FIFA President Joseph S. Blatter warned today of the dangers and risks facing football in the form of illegal gambling and explained FIFA's zero-tolerance approach with regard to protecting the integrity of the sport.
"The cooperation between sports associations and governments is of crucial importance," declared Marco Villiger, FIFA Director of Legal Affairs at the Sports Funding, Sponsoring, and Sports Betting Congress in Zurich later in the afternoon. He went on to explain that active measures must be taken in order to adequately detect and prevent match-fixing, a responsibility which led FIFA to establish its subsidiary company Early Warning System GmbH (EWS), which has monitored betting markets relating to FIFA competitions since 2007 and has since become increasingly involved with the world governing body.
EWS has already begun to observe betting patterns in various club competitions, as well as other sports. It was thanks to the system that FIFA recently became aware of two friendly matches in Turkey which were identified as suspicious, and both are now being thoroughly investigated.
"When a match has been fixed, it loses its soul before it even kicks off," said UEFA Secretary General Gianni Infantino. As a result, UEFA implemented its own Betting Fraud Detection System in 2008 which detects irregular betting patterns in club matches. Around 100 million bets are checked every day, with around 29,000 club matches covered since its inception.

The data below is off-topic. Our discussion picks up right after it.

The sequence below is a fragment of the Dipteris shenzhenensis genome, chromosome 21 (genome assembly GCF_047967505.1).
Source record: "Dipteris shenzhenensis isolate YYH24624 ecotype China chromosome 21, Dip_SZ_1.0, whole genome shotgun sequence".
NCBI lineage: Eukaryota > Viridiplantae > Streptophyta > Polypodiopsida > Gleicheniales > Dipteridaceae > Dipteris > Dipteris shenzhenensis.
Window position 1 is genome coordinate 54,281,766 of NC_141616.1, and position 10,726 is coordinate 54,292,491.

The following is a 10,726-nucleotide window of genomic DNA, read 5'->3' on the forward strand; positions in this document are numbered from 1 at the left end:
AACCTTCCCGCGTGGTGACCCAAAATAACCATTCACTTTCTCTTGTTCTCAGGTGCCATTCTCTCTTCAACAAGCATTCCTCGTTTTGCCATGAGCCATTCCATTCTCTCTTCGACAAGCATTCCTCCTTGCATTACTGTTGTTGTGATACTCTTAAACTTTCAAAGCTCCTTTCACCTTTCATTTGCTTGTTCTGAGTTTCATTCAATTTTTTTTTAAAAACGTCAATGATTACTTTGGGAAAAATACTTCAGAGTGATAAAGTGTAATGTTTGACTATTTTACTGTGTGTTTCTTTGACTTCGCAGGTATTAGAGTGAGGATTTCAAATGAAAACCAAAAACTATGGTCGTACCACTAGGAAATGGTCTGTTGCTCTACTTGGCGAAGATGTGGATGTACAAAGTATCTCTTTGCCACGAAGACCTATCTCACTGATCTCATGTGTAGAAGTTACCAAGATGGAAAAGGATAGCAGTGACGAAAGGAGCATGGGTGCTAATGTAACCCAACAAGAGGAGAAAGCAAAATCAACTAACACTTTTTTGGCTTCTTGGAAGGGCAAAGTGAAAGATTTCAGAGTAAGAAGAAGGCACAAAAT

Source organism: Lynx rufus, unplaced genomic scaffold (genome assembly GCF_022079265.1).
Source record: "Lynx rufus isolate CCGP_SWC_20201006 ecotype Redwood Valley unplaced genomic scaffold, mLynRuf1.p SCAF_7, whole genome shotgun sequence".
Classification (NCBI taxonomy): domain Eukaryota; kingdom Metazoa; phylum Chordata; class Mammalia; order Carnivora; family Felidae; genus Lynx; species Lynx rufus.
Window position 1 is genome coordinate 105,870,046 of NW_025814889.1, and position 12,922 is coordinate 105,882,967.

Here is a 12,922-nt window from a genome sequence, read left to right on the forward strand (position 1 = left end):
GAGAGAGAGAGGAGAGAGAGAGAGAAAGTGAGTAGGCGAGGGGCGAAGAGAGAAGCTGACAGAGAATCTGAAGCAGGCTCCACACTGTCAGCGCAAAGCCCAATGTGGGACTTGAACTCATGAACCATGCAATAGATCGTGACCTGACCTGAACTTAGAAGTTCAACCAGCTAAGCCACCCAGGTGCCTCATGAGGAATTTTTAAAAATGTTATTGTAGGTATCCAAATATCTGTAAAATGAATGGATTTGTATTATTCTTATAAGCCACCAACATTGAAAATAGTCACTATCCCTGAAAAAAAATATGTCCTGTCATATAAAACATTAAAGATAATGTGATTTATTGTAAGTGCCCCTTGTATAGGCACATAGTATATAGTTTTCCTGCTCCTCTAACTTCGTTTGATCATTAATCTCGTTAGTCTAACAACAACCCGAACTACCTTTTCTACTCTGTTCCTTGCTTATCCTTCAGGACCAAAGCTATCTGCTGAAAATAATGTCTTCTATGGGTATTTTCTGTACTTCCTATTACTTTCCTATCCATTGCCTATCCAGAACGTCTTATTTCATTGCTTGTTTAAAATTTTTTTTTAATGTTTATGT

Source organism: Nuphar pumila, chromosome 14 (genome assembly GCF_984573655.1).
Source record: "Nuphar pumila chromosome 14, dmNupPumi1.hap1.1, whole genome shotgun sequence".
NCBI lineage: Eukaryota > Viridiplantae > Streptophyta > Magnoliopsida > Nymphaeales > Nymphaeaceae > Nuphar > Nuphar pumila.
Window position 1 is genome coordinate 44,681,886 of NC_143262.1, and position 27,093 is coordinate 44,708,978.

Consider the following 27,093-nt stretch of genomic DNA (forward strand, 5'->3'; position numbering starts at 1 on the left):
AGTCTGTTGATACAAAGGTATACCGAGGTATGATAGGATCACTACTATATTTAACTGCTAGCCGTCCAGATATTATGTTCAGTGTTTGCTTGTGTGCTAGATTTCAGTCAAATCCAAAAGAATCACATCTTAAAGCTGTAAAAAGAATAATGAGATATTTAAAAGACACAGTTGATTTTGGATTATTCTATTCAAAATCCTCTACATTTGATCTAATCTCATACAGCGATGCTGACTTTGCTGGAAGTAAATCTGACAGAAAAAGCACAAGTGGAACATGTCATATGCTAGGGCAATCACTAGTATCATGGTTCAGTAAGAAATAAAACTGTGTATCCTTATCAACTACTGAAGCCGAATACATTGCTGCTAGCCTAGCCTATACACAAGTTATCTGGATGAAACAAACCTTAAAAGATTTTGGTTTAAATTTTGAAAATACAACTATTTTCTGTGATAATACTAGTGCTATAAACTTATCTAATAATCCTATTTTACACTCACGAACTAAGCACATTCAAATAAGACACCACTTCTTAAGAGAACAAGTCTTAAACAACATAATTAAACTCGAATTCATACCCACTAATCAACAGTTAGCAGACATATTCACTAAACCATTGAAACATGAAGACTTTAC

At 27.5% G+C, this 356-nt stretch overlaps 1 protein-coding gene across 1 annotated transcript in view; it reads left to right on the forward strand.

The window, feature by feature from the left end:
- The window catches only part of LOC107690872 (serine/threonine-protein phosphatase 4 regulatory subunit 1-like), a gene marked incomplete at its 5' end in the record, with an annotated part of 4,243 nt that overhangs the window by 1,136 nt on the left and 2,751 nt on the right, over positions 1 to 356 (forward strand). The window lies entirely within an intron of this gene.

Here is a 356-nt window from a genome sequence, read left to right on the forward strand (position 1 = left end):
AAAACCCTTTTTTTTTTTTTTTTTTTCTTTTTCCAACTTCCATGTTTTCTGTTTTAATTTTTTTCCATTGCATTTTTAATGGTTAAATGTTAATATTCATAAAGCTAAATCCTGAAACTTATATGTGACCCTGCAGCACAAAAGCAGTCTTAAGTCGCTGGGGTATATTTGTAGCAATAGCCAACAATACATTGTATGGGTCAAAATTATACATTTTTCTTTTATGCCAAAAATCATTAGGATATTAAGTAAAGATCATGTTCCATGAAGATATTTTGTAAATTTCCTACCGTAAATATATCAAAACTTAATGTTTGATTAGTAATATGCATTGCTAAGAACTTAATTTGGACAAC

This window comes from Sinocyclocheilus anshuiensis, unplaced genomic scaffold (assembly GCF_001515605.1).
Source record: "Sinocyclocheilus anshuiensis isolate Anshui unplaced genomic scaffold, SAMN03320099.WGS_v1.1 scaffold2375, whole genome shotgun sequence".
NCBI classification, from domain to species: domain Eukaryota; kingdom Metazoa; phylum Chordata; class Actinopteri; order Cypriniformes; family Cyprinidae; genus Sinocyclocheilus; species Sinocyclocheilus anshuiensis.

The German Football League (DFL) also reacted to the Hoyzer refereeing scandal of 2005 by insisting all professional contracts contain an anti-corruption clause. The DFL also employs an ombudsman to act as a point of contact for all players, referees and officials. "Furthermore, we arrange workshops at the academies of all professional clubs to help educate young players on the dangers of illegal gambling," explained Christian Seifert, CEO of the DFL.
Swiss Defence and Sports Minister Ueli Maurer and former judge Professor Udo Steiner demanded concerted action from sports associations, betting companies and governments to combat the problem. Friedrich Stickler, President of European Lotteries and a former President of the Austrian FA, went as far as to say: "We can't solve the problem of illegal gambling on a national level. It's too complex. We need to engage the likes of Interpol."
The Congress continues tomorrow with an intensive seminar at the Home of FIFA in Zurich, where the prevention, control and sanctions relating to match-fixing will all be on the agenda.